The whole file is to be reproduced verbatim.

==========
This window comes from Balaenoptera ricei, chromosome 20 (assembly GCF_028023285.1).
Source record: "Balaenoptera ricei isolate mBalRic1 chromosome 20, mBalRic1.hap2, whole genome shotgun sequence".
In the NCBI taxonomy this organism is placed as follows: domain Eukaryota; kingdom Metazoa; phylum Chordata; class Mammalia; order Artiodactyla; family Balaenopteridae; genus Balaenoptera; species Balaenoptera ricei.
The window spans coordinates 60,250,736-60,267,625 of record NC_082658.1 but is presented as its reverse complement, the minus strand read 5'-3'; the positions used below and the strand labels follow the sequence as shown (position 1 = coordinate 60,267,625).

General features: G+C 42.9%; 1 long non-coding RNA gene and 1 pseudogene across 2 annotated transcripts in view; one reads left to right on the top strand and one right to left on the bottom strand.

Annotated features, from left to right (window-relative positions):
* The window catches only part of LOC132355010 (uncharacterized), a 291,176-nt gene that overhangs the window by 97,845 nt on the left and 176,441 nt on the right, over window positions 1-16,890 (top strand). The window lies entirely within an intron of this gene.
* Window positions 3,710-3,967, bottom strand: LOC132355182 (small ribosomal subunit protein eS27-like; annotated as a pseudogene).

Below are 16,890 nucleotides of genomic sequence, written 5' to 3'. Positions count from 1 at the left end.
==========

This window comes from Balaenoptera ricei, chromosome 20 (assembly GCF_028023285.1).
Source record: "Balaenoptera ricei isolate mBalRic1 chromosome 20, mBalRic1.hap2, whole genome shotgun sequence".
In the NCBI taxonomy this organism is placed as follows: domain Eukaryota; kingdom Metazoa; phylum Chordata; class Mammalia; order Artiodactyla; family Balaenopteridae; genus Balaenoptera; species Balaenoptera ricei.
The window spans coordinates 60,250,736-60,267,625 of record NC_082658.1 but is presented as its reverse complement, the minus strand read 5'-3'; the positions used below and the strand labels follow the sequence as shown (position 1 = coordinate 60,267,625).

General features: G+C 42.9%; 1 long non-coding RNA gene and 1 pseudogene across 2 annotated transcripts in view; one reads left to right on the top strand and one right to left on the bottom strand.

Annotated features, from left to right (window-relative positions):
* The window catches only part of LOC132355010 (uncharacterized), a 291,176-nt gene that overhangs the window by 97,845 nt on the left and 176,441 nt on the right, over window positions 1-16,890 (top strand). The window lies entirely within an intron of this gene.
* Window positions 3,710-3,967, bottom strand: LOC132355182 (small ribosomal subunit protein eS27-like; annotated as a pseudogene).

Below are 16,890 nucleotides of genomic sequence, written 5' to 3'. Positions count from 1 at the left end.